The trip to Geneva ended in a high with the Nasa reception at the Intercontinental Hotel. We were addressed by the astronaut Michael Lopez-Alegria (above) who told us about life on the International Space Station, and talked us through a short film.
It must be a very weird life. There's the years of training, not knowing what mission if any will come. Then there's the very real risks of death associated with launch and re-entry. While up there you are constrained in this tiny tin can where nothing stays still but the views are great.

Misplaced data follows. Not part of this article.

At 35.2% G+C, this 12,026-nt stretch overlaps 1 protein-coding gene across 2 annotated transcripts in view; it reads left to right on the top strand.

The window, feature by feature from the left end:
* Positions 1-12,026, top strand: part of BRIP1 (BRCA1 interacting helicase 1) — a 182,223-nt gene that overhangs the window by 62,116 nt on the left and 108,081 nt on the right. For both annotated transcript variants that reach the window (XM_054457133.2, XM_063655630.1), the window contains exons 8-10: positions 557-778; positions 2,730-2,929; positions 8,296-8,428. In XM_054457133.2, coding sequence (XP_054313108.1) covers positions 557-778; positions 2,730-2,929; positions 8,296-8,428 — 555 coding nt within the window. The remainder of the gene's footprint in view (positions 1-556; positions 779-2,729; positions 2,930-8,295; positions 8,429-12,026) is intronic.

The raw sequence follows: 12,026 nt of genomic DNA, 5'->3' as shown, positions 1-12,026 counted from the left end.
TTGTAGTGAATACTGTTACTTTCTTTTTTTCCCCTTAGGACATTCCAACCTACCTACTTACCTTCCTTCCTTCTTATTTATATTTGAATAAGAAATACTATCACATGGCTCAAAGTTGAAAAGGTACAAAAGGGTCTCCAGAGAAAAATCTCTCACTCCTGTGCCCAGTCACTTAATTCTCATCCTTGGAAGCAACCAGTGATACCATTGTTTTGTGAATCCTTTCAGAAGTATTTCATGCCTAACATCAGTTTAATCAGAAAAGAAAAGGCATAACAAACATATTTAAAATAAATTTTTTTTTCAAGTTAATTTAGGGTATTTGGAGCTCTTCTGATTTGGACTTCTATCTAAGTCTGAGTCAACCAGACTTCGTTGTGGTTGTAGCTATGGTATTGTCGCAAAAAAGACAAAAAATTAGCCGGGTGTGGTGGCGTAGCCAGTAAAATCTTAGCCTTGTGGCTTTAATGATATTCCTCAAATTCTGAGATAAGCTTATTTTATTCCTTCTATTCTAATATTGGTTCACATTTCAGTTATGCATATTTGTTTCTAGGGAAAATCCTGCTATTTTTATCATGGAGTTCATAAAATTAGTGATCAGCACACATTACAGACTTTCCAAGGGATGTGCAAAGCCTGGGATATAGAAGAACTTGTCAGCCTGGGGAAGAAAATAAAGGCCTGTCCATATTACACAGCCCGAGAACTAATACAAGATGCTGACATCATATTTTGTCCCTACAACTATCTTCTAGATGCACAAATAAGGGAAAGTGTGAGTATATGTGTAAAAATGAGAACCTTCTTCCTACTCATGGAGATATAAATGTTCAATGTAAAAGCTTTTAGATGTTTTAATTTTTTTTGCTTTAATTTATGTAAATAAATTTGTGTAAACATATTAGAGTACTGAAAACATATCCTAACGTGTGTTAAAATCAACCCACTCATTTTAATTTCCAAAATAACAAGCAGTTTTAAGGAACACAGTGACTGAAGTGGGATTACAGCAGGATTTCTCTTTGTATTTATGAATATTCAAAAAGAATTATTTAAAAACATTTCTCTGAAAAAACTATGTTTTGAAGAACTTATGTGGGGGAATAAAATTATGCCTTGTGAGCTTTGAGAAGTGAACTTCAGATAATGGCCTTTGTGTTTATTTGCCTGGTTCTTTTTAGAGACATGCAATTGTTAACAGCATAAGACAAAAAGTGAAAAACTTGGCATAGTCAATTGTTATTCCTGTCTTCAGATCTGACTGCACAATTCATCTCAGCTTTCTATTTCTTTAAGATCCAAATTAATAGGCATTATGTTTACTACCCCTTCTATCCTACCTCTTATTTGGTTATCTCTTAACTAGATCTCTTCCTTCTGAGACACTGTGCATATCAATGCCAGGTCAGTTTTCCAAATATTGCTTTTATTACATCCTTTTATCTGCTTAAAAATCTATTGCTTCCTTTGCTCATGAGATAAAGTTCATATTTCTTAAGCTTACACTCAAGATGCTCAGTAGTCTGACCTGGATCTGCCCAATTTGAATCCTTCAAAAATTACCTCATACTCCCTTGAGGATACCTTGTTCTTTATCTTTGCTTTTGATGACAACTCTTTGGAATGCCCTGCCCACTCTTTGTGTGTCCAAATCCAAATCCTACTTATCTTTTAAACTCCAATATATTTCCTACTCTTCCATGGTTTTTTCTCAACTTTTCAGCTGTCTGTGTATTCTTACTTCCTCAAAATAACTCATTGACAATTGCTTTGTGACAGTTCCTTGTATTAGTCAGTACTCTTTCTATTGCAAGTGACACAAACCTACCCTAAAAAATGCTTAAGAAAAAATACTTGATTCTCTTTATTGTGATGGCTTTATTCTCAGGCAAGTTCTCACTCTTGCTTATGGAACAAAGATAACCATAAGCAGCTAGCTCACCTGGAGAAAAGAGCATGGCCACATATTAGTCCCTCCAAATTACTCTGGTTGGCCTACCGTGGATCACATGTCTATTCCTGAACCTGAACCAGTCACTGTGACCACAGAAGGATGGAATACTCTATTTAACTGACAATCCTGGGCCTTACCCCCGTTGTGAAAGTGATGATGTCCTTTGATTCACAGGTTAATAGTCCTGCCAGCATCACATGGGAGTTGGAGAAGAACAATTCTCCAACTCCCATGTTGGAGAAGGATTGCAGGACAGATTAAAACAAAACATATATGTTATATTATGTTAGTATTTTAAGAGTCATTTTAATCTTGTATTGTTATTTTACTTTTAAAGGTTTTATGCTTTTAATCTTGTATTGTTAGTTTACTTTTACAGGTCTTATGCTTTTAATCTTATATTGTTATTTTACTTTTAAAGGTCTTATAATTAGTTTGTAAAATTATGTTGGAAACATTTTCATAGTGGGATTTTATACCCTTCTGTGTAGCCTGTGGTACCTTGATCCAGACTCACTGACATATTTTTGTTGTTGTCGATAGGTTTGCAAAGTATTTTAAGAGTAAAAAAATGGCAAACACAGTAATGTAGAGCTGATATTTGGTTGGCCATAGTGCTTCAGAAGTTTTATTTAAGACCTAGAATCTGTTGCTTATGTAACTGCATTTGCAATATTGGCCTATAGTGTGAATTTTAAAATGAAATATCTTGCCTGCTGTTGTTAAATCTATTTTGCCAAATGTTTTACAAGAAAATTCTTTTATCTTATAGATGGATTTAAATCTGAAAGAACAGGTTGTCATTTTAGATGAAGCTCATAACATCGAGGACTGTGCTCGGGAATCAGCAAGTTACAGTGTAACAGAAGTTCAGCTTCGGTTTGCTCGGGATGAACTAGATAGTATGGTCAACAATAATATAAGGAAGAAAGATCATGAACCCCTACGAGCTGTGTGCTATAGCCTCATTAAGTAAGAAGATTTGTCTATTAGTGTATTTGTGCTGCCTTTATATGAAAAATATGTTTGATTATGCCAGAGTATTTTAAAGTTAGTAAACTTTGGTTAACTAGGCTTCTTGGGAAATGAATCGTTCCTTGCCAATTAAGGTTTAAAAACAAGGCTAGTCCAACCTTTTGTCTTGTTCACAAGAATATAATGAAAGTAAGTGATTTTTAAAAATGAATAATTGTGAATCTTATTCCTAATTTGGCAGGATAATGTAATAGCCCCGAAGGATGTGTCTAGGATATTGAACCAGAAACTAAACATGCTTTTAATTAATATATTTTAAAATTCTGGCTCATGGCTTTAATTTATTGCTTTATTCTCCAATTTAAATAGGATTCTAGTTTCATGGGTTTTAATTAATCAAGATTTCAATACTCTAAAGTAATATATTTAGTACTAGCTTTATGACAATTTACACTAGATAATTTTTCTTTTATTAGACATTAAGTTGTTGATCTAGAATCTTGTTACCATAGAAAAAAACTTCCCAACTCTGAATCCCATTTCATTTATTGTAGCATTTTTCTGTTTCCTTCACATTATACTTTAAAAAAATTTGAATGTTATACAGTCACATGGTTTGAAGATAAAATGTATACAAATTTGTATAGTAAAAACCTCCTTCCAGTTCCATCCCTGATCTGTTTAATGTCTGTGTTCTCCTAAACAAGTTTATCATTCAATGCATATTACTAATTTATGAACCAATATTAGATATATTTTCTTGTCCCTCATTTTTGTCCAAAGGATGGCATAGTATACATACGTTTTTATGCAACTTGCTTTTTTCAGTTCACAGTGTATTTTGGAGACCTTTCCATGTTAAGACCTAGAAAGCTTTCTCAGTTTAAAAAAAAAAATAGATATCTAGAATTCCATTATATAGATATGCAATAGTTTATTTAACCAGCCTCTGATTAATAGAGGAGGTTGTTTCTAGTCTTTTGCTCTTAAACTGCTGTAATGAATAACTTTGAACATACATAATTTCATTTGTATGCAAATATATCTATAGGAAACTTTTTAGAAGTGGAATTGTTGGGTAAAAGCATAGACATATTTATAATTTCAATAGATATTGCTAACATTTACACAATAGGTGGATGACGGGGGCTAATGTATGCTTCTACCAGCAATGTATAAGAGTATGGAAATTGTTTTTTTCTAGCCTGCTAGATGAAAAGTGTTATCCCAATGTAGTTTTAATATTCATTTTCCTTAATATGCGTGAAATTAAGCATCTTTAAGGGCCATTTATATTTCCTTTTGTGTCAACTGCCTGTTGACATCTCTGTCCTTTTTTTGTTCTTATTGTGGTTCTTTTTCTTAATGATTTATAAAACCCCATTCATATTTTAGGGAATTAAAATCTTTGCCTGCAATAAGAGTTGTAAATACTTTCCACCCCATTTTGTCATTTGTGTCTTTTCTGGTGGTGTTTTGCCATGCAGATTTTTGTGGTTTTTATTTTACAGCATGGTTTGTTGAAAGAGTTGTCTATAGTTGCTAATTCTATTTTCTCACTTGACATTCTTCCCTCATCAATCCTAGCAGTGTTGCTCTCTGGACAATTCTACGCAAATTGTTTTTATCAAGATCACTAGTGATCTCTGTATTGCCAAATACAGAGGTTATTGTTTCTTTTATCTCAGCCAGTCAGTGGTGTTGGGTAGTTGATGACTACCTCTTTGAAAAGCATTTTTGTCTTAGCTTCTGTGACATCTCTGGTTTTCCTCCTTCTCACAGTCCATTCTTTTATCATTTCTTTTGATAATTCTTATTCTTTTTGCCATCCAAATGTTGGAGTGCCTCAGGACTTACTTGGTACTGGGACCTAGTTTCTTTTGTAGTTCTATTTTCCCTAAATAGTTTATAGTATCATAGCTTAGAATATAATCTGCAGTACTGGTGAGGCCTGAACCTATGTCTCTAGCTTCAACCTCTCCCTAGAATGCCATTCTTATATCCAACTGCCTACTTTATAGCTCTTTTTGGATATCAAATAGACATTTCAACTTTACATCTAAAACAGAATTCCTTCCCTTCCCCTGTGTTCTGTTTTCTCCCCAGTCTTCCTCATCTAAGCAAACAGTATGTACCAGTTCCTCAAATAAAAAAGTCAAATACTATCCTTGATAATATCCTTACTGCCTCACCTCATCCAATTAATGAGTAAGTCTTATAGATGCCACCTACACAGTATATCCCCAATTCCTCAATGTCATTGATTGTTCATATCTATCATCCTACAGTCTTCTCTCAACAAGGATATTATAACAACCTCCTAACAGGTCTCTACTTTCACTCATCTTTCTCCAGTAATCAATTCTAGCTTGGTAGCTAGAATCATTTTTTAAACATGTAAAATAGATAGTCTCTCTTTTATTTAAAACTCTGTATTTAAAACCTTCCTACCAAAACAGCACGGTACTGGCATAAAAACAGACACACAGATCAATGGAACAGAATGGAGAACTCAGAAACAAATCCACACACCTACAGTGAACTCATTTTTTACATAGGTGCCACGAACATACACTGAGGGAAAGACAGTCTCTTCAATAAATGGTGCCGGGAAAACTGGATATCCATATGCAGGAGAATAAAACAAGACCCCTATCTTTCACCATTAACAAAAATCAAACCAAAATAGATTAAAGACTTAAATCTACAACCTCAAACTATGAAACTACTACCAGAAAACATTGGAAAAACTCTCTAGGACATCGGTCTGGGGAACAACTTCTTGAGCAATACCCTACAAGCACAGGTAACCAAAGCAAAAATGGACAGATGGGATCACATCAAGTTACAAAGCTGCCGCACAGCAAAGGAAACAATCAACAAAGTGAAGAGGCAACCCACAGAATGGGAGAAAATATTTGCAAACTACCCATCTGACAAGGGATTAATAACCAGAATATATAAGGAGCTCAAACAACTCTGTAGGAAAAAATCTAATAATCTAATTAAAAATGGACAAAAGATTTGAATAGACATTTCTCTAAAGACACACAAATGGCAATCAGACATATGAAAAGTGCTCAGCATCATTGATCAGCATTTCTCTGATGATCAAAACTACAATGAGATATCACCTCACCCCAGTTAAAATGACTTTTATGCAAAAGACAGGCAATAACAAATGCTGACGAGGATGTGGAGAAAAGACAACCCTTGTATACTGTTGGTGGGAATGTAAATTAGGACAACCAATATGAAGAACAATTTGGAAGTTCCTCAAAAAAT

I could probably cope with that. But the worst bit comes after the mission - years upon years of receptions like this one for the good of Nasa PR. By the end of the evening after meeting and greeting with a long line with sweaty palms, smiling for dozens of snaps, and signing piles of photos his eyes were distinctly glazed.
Makes Neil Armstrong's decision to live a hermit life very understandable!
But exploring space is something that thrills us all - like many when young I wanted to be an astronaut. Its also a force for aspiration and unity in a time of gloom and disunity. To look up at the stars not down into the gutter.
So I hope they get their way and we head back to the Moon. And thanks to those who make it possible - the American tax payer.